Harnessing the Internet's potential could boost global GDP by $10 trillion to $15 trillion over 20 years, if business fully exploits it, a new survey from General Electric Co. (NYSE: GE) estimates.

Using what GE, the No. 1 U.S. conglomerate, dubs “the industrial Internet,” enterprises connecting machines with analytics can reduce waste, operate at higher efficiency and boost U.S. productivity between 1 percent and 1.5 percent annually.


GE, based in Fairfield, Conn., issued the survey Monday. It was prepared by chief economist Marco Annuniziata and global strategy and analytics director Peter C. Evans.


Over the past year, GE has said it plans to hire as many as 4,000 software engineers and build a major new development center in San Ramon, Calif., to house them.


The manufacturer of industrial and consumer products ranging from jet engines to nuclear-magnetic resonance scanners to refrigerators said the Internet can reduce inefficiency by allowing products to communicate over the cloud.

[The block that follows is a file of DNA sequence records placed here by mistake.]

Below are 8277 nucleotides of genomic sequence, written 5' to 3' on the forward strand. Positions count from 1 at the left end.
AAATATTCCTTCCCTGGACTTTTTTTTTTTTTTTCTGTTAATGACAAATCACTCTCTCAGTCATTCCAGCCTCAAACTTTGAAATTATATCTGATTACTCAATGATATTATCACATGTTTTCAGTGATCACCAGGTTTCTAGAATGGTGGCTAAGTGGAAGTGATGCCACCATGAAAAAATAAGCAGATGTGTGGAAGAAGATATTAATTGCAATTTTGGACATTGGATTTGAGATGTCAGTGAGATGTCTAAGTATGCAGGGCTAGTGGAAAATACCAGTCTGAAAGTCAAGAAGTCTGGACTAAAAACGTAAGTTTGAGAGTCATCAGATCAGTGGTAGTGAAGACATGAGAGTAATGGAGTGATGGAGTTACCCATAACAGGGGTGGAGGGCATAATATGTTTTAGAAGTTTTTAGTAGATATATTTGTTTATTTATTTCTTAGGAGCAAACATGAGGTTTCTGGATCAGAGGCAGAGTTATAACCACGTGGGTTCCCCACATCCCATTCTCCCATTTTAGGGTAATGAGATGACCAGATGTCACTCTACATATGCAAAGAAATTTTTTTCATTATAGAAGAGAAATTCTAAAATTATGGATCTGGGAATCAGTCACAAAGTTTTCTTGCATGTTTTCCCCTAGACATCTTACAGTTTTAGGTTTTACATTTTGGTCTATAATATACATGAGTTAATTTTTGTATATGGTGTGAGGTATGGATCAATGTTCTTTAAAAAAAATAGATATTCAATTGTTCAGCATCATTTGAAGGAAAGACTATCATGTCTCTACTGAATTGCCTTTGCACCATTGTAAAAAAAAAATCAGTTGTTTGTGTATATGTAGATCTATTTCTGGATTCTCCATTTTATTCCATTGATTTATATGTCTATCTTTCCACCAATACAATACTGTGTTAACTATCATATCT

The experts estimate major sectors of the economy, like health care, waste as much as $731 billion annually now by not operating efficiently. Just a 1 percent improvement could lead to global savings of $63 billion by 2027.


The energy sector, which now accounts for $1.9 trillion annually, could save $20 billion annually merely by being 1 percent more efficient. That could lead to a $300 billion annual saving by 2027, the GE experts reported.


A third sector, transportation logistics, accounts for about $6 trillion annually, or about 10 percent of global GDP. The industrial Internet could chop as much as 10 percent, or about $5.6 billion alone each year in savings.


Major airlines now waste as much as $284 billion now. A mere 1 percent cut in jet fuel waste could trim waste as much as $30 billion by 2027.


Shares of GE fell 12 cents to $20.92 in Monday trading.